From MNC to mamak shop: The PAP goes local

From left: People's Action Party's Mr Chee Hong Tat, Mr Hri Kumar Nair, Ms Josephine Teo, Dr Ng Eng Hen, Mr Wong Kan Seng, Mr Chong Kee Hiong, Mr Zainudin Nordin and Mr Saktiandi Supaat.
From left: People's Action Party's Mr Chee Hong Tat, Mr Hri Kumar Nair, Ms Josephine Teo, Dr Ng Eng Hen, Mr Wong Kan
Seng, Mr Chong Kee Hiong, Mr Zainudin Nordin and Mr Saktiandi Supaat.

I turned up yesterday morning at the People's Action Party (PAP)'s branch office at Block 187 Toa Payoh Central, expecting the party's press conference to introduce its first slate of candidates to be held there. Instead, I was directed to the coffee shop next door.

I had two thoughts.

The first was that the PAP is going back to its local roots, eschewing the previous style of introducing its new candidates at the party headquarters at Bedok. Is this grassroots PAP just a change in style, or substance? Time - the election campaign and the next five years - will tell.

My second, more cynical thought was: "Let's see how welcoming the stallholders are of this 'invasion' by the PAP." I recalled stories from the past, of hawkers sullenly putting up with such events that rob them of tables and affect their business.

At the Kim San Leng coffee shop at Block 177, two coffee shop tables were set up, with microphones set up on them. Many reporters were thronged around the tables, in ringside seats. I ascertained that candidates would arrive only at 10.30am, and spent the next 30 minutes walking around the coffee shop, talking to whoever would talk to me. I got lucky. The coffee shop's big boss, Mr Hoon Thing Leong, was there with his son, and a business partner. Someone from the merchants' association was also present. Mr Hoon and the coffee shop manager were not just okay with the PAP folks taking up one-third of the coffee shop space. They were welcoming, not just to the PAP but also the media present. When the press conference ended and I was having bak chor mee for lunch, Mr Hoon walked over to my table and handed me two otak and said: "It will taste better with this!"

So much for cynical doubts about whether coffee shop stallholders might resent the intrusion.

Clearly, the PAP team had done the essential and prepped the ground and picked friendly territory. Throughout the hour-long press conference, residents from pre-schoolers to retirees stopped to gawk, take photos and point out their MP to one another. A few aunties took selfies with the debonair Dr Ng Eng Hen, the lead minister in Bishan-Toa Payoh GRC and the PAP's organising secretary in charge of this election.

It is clear the PAP will be fighting this election at the local level.

Introducing candidates within the constituency, not at the party HQ, is just the start. The PAP is clearly moving away from MNC-style, top-down decision- making - where a coterie of top party leaders keeps cards close to their chest, leaving the rest of the party and country guessing.

Instead, it has decentralised and is giving the initiative to the equivalent of the corner mamak shop - the branches and candidates at the local level.

And if yesterday's event is any guide, expect local connections and local plans to be highlighted, and views on national policies muted.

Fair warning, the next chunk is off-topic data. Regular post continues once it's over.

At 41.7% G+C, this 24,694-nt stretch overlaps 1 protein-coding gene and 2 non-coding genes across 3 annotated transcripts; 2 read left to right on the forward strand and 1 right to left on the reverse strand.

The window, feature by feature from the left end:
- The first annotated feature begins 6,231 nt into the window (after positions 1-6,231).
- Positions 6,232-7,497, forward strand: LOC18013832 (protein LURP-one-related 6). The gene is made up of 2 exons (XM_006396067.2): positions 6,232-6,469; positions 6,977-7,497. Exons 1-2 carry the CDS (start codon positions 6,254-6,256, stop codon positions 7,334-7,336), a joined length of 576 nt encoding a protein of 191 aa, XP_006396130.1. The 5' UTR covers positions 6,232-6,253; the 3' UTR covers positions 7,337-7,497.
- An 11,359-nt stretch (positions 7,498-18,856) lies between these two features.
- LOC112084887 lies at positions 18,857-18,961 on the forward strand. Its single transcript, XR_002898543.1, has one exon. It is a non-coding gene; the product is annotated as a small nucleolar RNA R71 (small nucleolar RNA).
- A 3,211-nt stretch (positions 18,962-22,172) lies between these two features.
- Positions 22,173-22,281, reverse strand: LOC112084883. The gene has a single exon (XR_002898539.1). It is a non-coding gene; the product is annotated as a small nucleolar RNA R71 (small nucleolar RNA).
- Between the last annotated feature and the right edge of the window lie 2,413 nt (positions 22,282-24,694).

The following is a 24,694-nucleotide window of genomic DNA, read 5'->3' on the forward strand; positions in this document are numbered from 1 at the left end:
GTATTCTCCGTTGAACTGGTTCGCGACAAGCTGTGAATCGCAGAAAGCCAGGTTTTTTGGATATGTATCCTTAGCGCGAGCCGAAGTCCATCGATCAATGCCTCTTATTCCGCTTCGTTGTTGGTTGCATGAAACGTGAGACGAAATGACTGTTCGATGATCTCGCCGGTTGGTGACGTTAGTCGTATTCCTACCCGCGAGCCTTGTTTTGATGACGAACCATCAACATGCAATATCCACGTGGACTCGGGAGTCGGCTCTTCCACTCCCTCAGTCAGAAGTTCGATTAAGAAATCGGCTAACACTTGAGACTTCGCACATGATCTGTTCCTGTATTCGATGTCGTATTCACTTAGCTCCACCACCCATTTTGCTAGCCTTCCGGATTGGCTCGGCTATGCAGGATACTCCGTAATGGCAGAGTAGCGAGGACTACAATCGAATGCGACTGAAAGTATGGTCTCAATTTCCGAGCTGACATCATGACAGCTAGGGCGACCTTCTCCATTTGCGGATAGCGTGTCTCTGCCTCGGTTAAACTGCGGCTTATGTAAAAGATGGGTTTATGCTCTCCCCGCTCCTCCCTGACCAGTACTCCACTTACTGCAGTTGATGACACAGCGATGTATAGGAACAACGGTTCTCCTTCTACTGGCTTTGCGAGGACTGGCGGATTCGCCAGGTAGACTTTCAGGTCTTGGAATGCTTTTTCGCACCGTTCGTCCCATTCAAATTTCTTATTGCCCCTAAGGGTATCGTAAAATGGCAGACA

It was stressed yesterday that two of the new candidates - Mr Chee Hong Tat and Mr Chong Kee Hiong - live in Bishan-Toa Payoh GRC.

As Mr Chee noted: "I have a fond attachment to this place, this is my home." The man who was, until Tuesday, Second Permanent Secretary at the Trade and Industry Ministry and once served as Mr Lee Kuan Yew's principal private secretary and has helmed the Energy Market Authority, did not talk about national policies.

Instead, on his to-do list, if elected, are exercise corners for the elderly and more walkways.

And he sounded amazingly sincere, as though it is the opportunity to do these things that would persuade a high flier to give up a steady career in the civil service for the world of politics in the "new normal", where ministers face harsh scrutiny from voters online and off, and can be in Cabinet one day and out the next.

Dr Ng explained the choice of Toa Payoh town centre as the venue to introduce candidates - because elections are about the heartland, and voters choose MPs who can take care of the estate.

At the strategic level, of course, the PAP is also affirming that it is a party connected to the ground, in touch with day-to-day realities of residents. So Dr Ng told about how he and his team worked with the Housing Board to come up with plans for 66 lifts for the four-storey shophouses that form the spine of Toa Payoh Central.

In an indirect comparison with the opposition team eyeing the ward, he added: "Bishan Toa-Payoh residents are very savvy. They have witnessed many elections since this town was built and they are not easily enamoured of, or easily gulled by platitudes or aspirations. They vote from enlightened self-interest and that's indeed how they should. And the party that convinces the voters here that they can best take care of them will win their support."

The PAP wants to play down its top-down image, and play up its grassroots appeal.

But as Dr Ng said, voters are savvy. They are not easily enamoured or easily gulled by platitudinous changes in style.

To win hearts and minds, the PAP has to show that in the things that matter, policy substance, not just in grassroots political style, it is genuinely for the heartland.

Join ST's Telegram channel here and get the latest breaking news delivered to you.

A version of this article appeared in the print edition of The Straits Times on August 13, 2015, with the headline From MNC to mamak shop: The PAP goes local. Subscribe